Proportion of First Nations children living off reserve under 6 years of age and Non-Indigenous children under 6 years of age living off reserve in low-income* families, by registered Indian status and CMA** vs non-CMA area, Canada, 2005

Income here refers to total income from all sources including employment income, income from government sources, pension income, investment income and any other money income received during the calendar year 2005 by persons 15 years of age and over.
*Low income before tax cut-offs (LICOs) – Income levels at which families or persons not in economic families are expected to spend 20 percentage points more than average of their before tax income on food, shelter and clothing. Economic families in the Yukon Territory, Northwest Territories and Nunavut and on Indian reserves were excluded as the low income cut-offs are based on certain expenditure- income patterns which are not available from survey data for the entire population. Although the low-income before tax cut-off (LICO) is not applicable in the territories or on Indian reserves, other Census data reveal that in 2005, the median income for First Nations people living in the Yukon was $20,300 compared to a median income of $34,951 for the non-Indigenous population. In the Northwest Territories, the median income for First Nations people was $17,558 compared to $49,219 for the non-Indigenous population.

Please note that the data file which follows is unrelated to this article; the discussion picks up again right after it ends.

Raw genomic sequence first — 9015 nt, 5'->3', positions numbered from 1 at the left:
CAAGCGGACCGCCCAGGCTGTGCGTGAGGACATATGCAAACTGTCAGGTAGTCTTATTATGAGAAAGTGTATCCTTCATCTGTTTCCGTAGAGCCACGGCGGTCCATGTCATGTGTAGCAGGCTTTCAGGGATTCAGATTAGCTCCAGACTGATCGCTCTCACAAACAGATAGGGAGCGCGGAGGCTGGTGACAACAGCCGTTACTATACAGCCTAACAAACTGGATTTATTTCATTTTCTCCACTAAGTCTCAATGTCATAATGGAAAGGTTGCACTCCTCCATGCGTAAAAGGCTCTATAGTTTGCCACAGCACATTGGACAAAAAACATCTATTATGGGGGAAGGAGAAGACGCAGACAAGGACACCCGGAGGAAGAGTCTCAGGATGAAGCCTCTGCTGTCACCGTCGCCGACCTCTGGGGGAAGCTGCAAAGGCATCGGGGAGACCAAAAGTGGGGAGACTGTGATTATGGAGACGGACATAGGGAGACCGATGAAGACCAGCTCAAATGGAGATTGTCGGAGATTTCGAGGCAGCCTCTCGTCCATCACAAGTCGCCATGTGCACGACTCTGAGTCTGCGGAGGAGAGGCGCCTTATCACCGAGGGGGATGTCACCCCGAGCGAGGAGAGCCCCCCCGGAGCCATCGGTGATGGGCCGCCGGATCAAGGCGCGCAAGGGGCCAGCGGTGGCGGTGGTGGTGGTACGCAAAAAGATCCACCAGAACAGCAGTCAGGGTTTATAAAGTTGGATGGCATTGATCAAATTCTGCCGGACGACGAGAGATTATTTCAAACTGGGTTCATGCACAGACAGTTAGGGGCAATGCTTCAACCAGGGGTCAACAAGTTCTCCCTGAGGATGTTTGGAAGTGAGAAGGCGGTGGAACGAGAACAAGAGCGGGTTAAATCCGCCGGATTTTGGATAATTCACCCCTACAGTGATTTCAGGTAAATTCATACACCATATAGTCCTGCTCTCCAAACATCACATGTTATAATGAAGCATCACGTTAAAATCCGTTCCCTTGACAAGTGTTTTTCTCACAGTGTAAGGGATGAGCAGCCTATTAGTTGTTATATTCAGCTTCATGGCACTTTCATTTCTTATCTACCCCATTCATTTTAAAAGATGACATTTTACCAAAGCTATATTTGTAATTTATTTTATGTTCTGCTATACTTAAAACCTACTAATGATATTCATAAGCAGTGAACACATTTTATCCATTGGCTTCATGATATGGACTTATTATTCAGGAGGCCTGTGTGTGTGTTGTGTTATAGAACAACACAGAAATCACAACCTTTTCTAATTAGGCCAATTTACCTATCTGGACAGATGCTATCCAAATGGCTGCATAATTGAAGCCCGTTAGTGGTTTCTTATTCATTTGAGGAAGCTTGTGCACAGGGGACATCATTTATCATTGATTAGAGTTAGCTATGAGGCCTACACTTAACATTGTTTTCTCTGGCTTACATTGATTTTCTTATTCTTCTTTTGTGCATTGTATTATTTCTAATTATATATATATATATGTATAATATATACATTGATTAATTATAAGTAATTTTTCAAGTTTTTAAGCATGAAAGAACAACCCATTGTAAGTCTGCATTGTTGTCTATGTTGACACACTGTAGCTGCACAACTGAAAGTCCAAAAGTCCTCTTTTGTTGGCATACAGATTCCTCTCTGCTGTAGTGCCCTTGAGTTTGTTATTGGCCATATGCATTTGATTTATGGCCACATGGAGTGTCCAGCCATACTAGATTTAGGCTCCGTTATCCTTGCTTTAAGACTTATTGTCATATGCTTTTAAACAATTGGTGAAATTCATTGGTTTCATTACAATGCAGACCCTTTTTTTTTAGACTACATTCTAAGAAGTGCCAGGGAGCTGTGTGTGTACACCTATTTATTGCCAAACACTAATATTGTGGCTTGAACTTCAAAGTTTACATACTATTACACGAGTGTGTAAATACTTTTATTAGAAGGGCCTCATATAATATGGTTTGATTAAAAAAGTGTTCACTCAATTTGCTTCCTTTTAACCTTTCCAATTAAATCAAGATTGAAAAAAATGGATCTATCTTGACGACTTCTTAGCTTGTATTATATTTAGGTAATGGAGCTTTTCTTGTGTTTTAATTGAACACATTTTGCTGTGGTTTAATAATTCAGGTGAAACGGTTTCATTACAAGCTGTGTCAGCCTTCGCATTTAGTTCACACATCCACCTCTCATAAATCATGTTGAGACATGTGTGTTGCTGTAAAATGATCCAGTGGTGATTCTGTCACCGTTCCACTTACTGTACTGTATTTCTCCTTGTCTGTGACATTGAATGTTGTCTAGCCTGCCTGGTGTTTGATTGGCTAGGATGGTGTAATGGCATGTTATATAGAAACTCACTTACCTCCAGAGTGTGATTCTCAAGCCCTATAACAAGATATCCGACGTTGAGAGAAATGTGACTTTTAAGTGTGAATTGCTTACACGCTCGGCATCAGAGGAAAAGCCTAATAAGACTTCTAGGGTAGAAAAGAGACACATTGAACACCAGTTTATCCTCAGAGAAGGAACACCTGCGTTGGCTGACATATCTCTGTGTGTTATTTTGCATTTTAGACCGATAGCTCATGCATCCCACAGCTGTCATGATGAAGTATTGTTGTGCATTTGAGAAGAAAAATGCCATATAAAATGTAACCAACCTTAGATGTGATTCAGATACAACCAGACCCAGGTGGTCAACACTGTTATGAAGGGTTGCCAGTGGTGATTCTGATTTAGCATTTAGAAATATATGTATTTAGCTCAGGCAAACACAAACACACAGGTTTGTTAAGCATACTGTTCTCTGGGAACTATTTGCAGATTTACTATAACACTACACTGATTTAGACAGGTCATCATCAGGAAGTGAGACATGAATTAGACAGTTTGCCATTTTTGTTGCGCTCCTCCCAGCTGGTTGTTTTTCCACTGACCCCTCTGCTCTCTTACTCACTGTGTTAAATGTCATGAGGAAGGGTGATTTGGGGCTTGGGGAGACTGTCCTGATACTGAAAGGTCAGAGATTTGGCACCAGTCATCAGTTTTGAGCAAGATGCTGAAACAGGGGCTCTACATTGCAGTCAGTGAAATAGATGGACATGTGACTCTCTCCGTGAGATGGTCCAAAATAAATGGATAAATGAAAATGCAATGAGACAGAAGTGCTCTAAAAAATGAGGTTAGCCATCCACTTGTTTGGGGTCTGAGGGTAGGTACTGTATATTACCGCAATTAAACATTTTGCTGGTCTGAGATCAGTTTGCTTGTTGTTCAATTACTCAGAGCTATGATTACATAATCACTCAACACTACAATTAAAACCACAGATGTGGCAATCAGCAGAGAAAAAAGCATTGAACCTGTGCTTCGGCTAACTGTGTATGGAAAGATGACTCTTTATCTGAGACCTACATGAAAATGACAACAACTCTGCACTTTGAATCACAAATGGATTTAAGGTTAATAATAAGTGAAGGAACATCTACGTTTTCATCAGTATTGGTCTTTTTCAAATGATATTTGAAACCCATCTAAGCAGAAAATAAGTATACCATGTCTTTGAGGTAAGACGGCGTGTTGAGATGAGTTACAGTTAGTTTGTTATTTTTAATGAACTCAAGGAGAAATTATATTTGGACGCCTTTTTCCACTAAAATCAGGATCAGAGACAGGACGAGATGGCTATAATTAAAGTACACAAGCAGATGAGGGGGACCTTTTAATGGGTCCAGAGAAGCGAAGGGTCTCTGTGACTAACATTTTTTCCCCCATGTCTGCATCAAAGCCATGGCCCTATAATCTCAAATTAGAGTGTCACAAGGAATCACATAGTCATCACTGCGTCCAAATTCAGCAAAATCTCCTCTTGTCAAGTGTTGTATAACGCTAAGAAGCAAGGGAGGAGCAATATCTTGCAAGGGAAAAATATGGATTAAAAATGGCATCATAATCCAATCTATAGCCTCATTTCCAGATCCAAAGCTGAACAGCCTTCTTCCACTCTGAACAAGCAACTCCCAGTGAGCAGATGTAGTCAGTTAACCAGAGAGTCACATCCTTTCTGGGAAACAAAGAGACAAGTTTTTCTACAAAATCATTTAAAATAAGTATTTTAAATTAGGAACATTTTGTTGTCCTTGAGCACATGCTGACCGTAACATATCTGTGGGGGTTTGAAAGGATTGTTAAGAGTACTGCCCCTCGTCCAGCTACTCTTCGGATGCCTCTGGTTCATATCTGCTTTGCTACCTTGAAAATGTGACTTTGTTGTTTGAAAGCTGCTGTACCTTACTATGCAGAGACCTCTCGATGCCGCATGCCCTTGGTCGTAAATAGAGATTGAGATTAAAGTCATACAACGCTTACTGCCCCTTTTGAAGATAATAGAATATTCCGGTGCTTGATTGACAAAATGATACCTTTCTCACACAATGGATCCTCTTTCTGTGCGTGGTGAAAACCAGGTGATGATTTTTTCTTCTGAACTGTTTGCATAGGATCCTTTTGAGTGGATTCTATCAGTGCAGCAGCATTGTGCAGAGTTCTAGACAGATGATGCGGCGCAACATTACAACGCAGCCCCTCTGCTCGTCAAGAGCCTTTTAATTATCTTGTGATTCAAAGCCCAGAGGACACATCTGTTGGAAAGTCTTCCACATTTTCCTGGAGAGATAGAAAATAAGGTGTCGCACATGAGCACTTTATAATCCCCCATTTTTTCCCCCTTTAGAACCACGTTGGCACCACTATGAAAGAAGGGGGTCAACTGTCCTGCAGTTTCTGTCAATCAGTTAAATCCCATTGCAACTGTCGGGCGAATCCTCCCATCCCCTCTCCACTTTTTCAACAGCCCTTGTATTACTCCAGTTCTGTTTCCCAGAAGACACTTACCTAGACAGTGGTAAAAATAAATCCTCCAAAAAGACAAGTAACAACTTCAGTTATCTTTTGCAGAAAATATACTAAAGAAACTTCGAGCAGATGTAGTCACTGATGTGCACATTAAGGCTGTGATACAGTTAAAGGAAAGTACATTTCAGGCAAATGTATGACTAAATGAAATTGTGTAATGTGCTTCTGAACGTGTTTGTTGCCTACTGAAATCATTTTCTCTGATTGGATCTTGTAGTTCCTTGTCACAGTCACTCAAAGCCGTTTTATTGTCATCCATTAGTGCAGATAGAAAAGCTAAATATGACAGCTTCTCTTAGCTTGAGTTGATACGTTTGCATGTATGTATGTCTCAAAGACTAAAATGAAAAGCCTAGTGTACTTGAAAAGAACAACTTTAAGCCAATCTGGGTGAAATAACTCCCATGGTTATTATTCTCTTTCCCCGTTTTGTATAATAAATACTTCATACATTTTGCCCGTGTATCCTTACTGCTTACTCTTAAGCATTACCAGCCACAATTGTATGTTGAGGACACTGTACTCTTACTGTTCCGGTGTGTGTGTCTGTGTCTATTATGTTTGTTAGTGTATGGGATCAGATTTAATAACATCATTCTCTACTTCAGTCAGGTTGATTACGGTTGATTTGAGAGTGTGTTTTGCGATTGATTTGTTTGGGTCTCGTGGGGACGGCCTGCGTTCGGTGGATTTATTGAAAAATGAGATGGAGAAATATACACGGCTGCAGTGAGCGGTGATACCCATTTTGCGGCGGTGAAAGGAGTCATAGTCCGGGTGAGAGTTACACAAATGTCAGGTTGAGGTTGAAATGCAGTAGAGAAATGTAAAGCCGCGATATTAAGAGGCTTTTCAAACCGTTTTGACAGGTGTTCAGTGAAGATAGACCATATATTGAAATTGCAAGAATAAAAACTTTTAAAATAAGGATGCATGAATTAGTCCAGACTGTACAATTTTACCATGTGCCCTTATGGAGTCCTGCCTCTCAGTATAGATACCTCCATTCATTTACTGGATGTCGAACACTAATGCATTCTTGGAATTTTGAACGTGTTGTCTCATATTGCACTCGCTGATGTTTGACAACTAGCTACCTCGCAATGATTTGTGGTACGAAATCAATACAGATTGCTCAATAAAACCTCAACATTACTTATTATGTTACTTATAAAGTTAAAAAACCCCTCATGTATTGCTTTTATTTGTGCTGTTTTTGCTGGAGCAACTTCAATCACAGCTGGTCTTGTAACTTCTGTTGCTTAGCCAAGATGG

**Census metropolitan areas (CMA) are formed by one or more adjacent municipalities centred on area (known as the urban core). A Census metropolitan area (CMA) must have a total population of at least 100,000 of which 50,000 or more must live in the urban core. Urban non- Census metropolitan areas (non-CMA) are smaller urban areas with a population 100,000.

Source: CICH graphic created using data adapted from Statistics Canada – Catalogue no. 89-634-X 16. Aboriginal Children’s Survey, 2006: Family, Community and Child Care. -accessed July 17, 2017.

In 2005, children under 6 living in Urban census metropolitan areas (CMAs) were more likely to live in low-income families than were those in urban non-census metropolitan areas.

This was the case for First Nations children with registered Indian status, without status or Non-Indigenous children.

However, non-Indigenous children living in CMAs were less likely to live in low-income families than were First Nations children either with or without registered Indian status.


The levels of poverty experienced by First Nations children under 6 living off reserve are much higher in the larger urban centres as compared to the smaller ones. This has left unemployed and low-income households less protected, having to work more for lower wages and take on more debt.1

1Walks, A. (2013). Income inequality and polarization in Canada’s cities: An examination and new form of measurement. Toronto, ON: University of Toronto, Cities Centre, Research paper 227, p. 3 and 91.

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